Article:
Thursday, July 28, 2011

Eating on a budget

Grocery shopping these days can be a trial, for sure. When you have a budget and you try to stick to it, the prices today can make that hard. It is very stress inducing, because though you can control your grocery bill somewhat by the choices you make, you can't do without food. It is a necessity.

I'vs shared a few blog entries about eating on a budget, essays containing my ideas on ways to save. One is here, another is here.

Prices are even higher than the last time I posted on this issue. One way to save is to delay shopping for a few days or so. We tend to open the fridge, see that our one favorite item is gone, and say "Goodness, I need to go shopping!" You would be surprised at how long you can delay grocery shopping by just eating what you have on hand. I tried it myself, and I ended up putting off shopping for a week. Now, I'm single and I don't have children, so things will undoubtedly be different at your house. But even then, if the Sugar Pops are out, and you feel you need to go buy more, how often do we emerge from the store with just that one replacement item? Rarely. Try putting it off a day or two or three.

My budget is maximum $30 for fresh food at the grocery store, and maximum $20 for hard goods at the Dollar Store. I was disappointed this week that I'd spent $24 at the Dollar Store and $36 at the grocery store. I was very careful, but still, it was $10 over budget. I hadn't bought any extras, but only the bare minimum.

At the grocery store, I purchased 26 items. Seventeen of those were sale items. Fifteen of the sale items were from the sale flyer, which I peruse before-hand and make studious choices. Studious means I don't buy them just because they are on sale. I buy them if they are something I normally eat, and can make a frugal recipe from. The other two sale items were 'on the spot sale items.' One was tomatoes marked down and the other was bread that was a day past date.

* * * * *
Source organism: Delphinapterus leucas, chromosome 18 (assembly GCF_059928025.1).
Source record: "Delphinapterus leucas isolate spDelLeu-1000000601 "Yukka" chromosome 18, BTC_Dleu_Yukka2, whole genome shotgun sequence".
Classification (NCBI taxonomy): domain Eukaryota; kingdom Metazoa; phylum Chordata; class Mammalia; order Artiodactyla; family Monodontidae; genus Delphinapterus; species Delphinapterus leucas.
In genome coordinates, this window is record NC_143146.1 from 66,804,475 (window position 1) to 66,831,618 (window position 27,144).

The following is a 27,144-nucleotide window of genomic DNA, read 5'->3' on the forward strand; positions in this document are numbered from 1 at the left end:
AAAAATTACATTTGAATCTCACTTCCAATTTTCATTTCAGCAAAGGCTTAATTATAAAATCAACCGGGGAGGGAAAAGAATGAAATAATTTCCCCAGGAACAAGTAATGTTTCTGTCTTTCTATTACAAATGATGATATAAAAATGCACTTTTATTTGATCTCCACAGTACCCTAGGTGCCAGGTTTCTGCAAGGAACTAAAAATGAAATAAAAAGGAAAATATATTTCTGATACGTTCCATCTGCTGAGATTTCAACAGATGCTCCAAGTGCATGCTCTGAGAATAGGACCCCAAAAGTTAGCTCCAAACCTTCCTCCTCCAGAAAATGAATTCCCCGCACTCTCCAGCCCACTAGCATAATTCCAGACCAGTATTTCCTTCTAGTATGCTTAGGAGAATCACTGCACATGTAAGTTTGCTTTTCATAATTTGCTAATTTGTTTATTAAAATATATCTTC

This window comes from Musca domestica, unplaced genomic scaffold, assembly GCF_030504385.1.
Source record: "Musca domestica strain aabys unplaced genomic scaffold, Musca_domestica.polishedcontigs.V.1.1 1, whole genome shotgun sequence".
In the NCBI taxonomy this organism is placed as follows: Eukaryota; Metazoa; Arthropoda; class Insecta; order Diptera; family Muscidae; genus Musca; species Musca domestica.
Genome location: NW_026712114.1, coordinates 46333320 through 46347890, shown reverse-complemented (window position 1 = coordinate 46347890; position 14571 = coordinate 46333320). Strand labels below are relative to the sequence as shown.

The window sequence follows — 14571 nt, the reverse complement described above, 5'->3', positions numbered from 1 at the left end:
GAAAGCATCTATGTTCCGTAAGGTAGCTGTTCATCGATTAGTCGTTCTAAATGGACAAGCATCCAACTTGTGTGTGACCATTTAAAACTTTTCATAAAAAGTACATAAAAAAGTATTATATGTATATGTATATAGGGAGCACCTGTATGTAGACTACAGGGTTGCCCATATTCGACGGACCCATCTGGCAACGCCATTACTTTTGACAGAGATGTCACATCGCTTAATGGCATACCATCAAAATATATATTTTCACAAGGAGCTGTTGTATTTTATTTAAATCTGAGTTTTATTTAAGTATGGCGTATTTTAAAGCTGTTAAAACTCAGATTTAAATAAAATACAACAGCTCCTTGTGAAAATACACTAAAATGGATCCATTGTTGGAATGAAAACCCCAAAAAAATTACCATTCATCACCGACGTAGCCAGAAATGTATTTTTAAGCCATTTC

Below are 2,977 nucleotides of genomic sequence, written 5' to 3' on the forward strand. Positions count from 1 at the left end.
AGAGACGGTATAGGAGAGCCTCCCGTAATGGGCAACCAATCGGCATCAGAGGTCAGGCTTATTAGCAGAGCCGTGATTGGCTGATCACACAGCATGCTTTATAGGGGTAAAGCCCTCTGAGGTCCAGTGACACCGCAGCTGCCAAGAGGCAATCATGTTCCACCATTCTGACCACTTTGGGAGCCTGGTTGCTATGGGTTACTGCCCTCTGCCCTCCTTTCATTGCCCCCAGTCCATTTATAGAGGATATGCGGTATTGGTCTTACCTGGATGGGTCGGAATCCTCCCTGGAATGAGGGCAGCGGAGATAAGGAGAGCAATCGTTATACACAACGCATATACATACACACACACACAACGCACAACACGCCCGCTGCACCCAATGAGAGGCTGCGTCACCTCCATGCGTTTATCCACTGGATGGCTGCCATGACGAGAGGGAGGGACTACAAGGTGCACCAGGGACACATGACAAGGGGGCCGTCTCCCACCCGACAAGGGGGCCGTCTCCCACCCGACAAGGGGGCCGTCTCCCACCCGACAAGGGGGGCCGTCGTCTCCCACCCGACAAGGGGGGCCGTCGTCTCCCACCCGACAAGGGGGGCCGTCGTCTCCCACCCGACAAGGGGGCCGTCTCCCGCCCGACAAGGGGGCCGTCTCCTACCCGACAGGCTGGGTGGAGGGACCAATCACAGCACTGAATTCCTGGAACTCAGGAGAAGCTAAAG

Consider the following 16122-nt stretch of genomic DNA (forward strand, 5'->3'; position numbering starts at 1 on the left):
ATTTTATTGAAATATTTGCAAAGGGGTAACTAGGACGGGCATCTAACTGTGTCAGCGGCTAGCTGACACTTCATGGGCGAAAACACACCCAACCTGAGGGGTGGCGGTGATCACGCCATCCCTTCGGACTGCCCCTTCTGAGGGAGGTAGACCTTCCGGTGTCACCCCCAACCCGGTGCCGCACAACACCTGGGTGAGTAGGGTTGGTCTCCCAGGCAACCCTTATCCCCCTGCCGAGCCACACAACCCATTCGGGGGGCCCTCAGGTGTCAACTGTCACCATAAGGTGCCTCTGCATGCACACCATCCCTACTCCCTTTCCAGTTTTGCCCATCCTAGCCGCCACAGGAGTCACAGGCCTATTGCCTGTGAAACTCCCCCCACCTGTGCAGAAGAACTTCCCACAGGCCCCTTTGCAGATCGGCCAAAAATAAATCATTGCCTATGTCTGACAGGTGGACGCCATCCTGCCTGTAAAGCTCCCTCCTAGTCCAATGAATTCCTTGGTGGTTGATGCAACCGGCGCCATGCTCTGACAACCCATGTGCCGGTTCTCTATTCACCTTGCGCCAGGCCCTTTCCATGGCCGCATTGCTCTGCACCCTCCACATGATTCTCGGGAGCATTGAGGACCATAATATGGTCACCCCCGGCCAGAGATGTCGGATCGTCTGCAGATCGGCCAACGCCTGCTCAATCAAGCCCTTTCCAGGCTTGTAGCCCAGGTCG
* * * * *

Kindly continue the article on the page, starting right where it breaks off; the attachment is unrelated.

As for the bread, I was pretty excited. It was an artisan bread, a Ciabatta. It was pretty hard, lol. But it was large and only $1.99, the regular price was twice that and so was something I'd never buy in the normal course of things. The other item that was on spot sale was a bag of good, plump Roma tomatoes, a huge bag, for .99. I have no idea why they were priced so low, but I snatched them up before you could say Jack Robinson. At home, lunch became a ciabatta bread bruschetta and tofu I'd grilled. I diced up the tomatoes with their juice and added a touch of olive oil and salt-pepper. Let it soak for a while, then slice up the hard bread and top it with the tomato and juices. It softens up, except for the crust- but I like hard crust. Another way to have hard bread is for breakfast, to add butter and grill or toast, and then top with soft-boiled egg.

Another way to monitor spending is to refrain from eating lunch out. School starts up on Monday, yes indeed. My summer is coming to a rapid end. I pack a lunch every day and I avoid the vending machine. You'd be surprised how 50 cents or 75 cents adds up every day. Not to mention 7 or 8 dollars for lunch. Invariably I'm disappointed with lunch out or brought in. If it is brought in it is always cold, soggy and often not my order, lol. I can have collegiality with my friends but eat my own brought lunch.

From what I read of the farm forecasts and economic forecasts, prices are only going to go up. I pray for families. It is really hard these days to eat healthy on a budget. I hope some of these ideas help you. Please feel free to share your tips.

1 comment:

Christie said...

Have you ever tried Bittman's no-knead bread recipe? You can make a really good loaf for around $0.50. When my friend told me that I had to seriously question why I was willing to spend nearly $4 to get a loaf at the bakery up the street. Also, even with the kid, we often try to put together meals with whatever we have on hand. Although now that we have been doing that for a while we have less on hand to make meals with.